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Thursday, May 7, 2015

Fareed Zakaria, "Will Israel miss its moment?": There Are Lies, Damned Lies and Statistics

"There are lies, damned lies and statistics."

- Mark Twain


In a Washington Post opinion piece entitled "Will Israel miss its moment?," Fareed Zakaria would have us know that "Israel faces an extraordinary strategic opportunity," inasmuch as "reality" has "changed dramatically in Israel’s favor." Zakaria's evidence of this transformation:

"First, there is the disappearance of the Arab threat. From its first day in existence, Israel has faced the danger of extinction by Arab armies. This is the threat against which the Jewish state has planned, armed and trained for most of its national life. Today, it’s gone."

This is pure nonsense. As reported by Marissa Newman in a September 2014 Times of Israel article entitled "Hezbollah could advance into Israel in next war, official warns":

"A senior IDF official warned Sunday that while Hezbollah has no immediate plan to attack Israel, a minor security incident could erupt into a full-fledged war on Israel’s northern front during which the terror organization would likely try to capture swaths of the Galilee.

. . . .

According to the assessment, Hezbollah could capture the Rosh Hanikra area, including a small Israeli town near the border with Lebanon, for several hours, if Israel does not strike the group preemptively.

He said the army was working on a plan to evacuate the northern residents if need be, but warned there would be casualties on the Israeli side."

And as reported by Stuart Winer in a Times of Israel article entitled "In future war, Hezbollah will fire 1,000 rockets a day, IDF predicts":

"Outgoing Home Front Command chief Maj. Gen. Eyal Eisenberg said that a future war between Israel and the Lebanese Hezbollah group will include hundreds or even thousands of rockets raining down on the country every day.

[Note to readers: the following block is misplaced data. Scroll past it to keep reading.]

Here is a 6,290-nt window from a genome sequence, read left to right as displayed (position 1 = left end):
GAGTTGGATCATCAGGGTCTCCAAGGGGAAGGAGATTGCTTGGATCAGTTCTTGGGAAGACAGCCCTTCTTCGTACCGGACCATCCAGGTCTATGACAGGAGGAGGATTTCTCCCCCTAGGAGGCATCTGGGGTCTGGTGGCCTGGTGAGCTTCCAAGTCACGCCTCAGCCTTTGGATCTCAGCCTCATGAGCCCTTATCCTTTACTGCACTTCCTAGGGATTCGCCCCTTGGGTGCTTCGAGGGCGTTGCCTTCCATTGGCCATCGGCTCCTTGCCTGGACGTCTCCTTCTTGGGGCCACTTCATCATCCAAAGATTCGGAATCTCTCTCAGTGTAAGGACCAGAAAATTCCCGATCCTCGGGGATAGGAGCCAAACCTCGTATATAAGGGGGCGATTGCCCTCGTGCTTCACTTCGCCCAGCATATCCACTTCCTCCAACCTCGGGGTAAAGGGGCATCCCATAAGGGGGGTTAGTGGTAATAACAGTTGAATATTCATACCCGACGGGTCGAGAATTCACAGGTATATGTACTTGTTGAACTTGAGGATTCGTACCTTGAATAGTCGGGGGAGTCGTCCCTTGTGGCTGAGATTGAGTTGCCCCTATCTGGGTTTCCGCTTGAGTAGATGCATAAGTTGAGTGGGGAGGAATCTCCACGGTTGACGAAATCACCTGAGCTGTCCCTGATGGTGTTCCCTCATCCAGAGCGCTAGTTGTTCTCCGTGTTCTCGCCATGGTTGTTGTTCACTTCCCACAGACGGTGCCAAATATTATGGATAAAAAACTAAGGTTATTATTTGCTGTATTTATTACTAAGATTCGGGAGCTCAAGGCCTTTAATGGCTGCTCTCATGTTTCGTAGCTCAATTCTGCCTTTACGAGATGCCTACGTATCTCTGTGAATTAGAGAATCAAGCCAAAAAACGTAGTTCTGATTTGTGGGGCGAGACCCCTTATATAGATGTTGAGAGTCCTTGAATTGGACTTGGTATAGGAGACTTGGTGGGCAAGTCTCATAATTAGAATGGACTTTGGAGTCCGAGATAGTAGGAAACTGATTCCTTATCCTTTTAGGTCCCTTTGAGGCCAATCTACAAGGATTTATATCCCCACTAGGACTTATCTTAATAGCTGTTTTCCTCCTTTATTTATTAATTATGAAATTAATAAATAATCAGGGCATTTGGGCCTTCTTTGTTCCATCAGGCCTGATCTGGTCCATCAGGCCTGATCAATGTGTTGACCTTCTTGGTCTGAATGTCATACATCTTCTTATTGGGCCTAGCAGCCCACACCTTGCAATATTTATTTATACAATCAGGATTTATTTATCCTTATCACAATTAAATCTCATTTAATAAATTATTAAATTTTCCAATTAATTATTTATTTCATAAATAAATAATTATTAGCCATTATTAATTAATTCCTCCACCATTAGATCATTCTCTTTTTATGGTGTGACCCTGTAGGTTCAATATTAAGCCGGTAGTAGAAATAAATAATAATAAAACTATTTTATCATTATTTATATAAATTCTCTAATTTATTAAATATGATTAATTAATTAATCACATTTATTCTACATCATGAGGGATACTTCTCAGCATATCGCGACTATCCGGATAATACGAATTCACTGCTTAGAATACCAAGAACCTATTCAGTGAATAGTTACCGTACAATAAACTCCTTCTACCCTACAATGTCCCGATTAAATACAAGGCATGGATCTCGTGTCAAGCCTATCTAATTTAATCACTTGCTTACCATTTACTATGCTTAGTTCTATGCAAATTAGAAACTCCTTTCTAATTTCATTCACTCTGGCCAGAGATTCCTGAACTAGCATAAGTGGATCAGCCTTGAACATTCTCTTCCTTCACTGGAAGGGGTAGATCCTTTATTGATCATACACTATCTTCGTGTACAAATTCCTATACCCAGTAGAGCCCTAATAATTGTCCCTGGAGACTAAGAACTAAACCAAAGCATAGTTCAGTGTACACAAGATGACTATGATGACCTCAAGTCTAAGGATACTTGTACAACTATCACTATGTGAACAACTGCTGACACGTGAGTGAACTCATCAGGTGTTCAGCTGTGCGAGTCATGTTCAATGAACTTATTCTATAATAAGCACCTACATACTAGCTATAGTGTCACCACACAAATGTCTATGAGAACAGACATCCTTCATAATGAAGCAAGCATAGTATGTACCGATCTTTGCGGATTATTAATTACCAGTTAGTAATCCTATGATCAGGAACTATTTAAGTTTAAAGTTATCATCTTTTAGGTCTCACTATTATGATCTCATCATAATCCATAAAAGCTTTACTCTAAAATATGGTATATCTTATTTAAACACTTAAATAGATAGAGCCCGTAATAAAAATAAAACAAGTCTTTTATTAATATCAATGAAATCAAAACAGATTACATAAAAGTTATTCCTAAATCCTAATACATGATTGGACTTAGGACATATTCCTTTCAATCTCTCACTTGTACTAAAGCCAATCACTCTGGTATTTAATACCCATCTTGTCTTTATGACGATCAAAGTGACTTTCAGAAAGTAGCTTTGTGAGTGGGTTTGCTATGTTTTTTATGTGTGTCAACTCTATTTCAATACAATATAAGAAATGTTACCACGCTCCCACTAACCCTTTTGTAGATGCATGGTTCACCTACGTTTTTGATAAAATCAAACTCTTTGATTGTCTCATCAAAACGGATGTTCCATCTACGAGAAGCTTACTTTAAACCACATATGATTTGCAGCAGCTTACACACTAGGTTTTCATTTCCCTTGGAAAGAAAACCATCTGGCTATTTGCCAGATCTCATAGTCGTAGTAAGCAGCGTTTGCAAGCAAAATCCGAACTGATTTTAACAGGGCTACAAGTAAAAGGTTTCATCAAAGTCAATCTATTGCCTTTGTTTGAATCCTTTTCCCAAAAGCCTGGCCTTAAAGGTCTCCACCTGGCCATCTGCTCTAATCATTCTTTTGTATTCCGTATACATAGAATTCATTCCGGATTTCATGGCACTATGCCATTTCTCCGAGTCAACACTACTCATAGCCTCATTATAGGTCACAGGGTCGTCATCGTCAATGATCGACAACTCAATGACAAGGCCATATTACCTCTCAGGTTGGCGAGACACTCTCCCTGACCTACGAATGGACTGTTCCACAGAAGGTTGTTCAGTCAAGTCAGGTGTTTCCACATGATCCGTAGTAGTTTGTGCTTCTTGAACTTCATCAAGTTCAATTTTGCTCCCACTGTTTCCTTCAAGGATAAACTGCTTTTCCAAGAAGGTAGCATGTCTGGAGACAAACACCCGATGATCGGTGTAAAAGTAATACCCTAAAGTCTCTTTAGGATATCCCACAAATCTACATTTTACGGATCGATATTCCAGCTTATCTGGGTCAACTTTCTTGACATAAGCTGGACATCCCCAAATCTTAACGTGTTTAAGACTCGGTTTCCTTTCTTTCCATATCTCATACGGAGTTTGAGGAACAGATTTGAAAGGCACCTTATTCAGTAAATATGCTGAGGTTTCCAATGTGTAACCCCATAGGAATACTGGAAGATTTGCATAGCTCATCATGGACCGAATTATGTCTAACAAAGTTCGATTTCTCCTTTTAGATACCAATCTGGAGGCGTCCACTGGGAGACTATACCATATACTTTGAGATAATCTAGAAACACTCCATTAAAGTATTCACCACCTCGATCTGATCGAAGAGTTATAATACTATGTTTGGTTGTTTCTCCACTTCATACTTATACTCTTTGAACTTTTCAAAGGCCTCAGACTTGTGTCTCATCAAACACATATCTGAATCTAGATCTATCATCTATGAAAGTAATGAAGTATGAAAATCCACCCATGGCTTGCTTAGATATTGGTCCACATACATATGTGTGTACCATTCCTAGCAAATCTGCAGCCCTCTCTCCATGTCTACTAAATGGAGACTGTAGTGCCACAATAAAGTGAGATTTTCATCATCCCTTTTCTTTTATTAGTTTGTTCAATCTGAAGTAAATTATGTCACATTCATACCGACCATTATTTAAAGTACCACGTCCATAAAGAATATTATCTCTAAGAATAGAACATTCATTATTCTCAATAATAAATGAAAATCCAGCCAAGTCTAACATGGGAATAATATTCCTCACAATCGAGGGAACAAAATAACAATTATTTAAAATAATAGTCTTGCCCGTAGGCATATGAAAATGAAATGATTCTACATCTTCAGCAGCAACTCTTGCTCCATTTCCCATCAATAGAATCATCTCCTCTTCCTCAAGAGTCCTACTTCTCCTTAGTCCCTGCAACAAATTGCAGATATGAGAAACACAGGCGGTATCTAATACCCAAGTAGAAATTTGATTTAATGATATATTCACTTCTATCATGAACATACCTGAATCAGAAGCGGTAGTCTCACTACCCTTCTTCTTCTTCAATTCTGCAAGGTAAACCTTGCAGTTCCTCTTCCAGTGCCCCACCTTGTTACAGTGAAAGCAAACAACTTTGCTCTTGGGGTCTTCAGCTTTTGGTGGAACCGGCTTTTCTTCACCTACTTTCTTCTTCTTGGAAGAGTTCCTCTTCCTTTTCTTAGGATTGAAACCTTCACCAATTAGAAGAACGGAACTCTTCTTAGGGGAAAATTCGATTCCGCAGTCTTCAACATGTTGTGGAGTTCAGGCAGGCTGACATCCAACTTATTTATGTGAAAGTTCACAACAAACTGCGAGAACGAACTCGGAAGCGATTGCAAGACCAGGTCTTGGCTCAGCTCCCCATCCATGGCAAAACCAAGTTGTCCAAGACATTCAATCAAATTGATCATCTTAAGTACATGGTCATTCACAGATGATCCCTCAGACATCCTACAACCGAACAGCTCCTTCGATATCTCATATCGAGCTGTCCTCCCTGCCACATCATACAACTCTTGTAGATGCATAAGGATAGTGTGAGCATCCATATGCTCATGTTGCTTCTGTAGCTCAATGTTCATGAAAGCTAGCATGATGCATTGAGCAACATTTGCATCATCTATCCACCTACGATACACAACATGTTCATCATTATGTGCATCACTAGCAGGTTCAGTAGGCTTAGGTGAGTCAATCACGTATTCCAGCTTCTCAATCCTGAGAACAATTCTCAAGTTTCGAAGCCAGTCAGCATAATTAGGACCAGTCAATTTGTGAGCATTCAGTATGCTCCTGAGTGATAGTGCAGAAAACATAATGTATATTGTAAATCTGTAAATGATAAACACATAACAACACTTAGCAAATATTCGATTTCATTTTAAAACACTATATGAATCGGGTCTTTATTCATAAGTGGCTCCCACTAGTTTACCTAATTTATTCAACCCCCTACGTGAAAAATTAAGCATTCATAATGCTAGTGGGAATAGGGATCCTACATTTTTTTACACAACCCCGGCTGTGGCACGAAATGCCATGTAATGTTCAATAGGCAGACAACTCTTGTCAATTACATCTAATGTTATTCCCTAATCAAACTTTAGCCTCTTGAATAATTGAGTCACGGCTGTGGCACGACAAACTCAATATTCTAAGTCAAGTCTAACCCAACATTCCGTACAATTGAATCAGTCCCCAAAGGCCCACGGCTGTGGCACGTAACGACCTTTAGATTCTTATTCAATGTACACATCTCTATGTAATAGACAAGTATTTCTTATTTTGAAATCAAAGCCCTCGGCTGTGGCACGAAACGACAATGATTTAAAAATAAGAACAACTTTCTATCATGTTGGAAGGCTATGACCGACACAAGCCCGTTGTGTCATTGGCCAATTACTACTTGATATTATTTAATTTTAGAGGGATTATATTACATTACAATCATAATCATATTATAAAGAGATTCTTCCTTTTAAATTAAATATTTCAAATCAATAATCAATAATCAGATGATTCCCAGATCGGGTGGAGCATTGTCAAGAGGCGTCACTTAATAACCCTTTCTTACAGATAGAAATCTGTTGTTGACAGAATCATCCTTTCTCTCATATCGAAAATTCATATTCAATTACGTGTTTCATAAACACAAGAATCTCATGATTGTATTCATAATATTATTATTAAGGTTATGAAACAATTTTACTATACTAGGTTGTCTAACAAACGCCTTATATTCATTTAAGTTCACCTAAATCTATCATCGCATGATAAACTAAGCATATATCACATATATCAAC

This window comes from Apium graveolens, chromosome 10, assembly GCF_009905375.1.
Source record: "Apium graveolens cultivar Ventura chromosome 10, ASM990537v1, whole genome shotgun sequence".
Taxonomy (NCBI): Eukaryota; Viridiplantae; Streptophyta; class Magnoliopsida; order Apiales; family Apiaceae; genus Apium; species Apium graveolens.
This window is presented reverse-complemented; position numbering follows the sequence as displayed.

. . . .

The citizens of Israel, he said, should be prepared for significant challenges. According to estimates by the Home Front Command conducted during Eisenberg’s tenure, Israel must be prepared for a 'blitz of attacks,' including 1,000-1,500 rockets falling on Israel’s home front every day."

Any such war will necessarily involve deep penetration by Israeli ground forces into Lebanon in order to stanch the firing of missiles at Israeli civilian targets. Hezbollah has received from Iran some 100,000 missiles, which can hit anywhere in Israel. Bottom line: Israel is facing a combined threat from Hezbollah, Hamas, Syria and Iran that is every bit as dire as that faced by Israel prior to the 1967 Six Day War.

Continuing to explain Israel's "extraordinary strategic opportunity," Zakaria writes:

"Second, Israel’s major enemies are under greater pressure than ever before. Iran and Hezbollah are committed to defending the Bashar al-Assad regime in Syria — a daunting challenge, given that Assad represents the Alawites, who account for less than 15 percent of the country. Reports vary on how costly this support has been for Tehran — the Economist has cited a $15 billion figure, which would be the equivalent of about one year’s total defense budget for Iran. Hezbollah has become bogged down in Syria, with hundreds of its fighters having died there. The Syrian conflict will likely continue to occupy and drain Iran and Hezbollah for years, a crippling problem with the price of oil having fallen, and with it, Iran’s revenue."

Fascinating. The January 3, 2015 Economist article entitled "Death of a general," cited by Zakaria, tells us:

"Without Iranian aid Mr Assad might well have fallen; more than a thousand Shia militiamen have been killed in his defence since 2012. Iran has also lost at least three generals in Syria. Syrian opposition sources claim that Iran has also spent as much as $15 billion in aid, much of it in the form of fuel, to prop up the Syrian regime."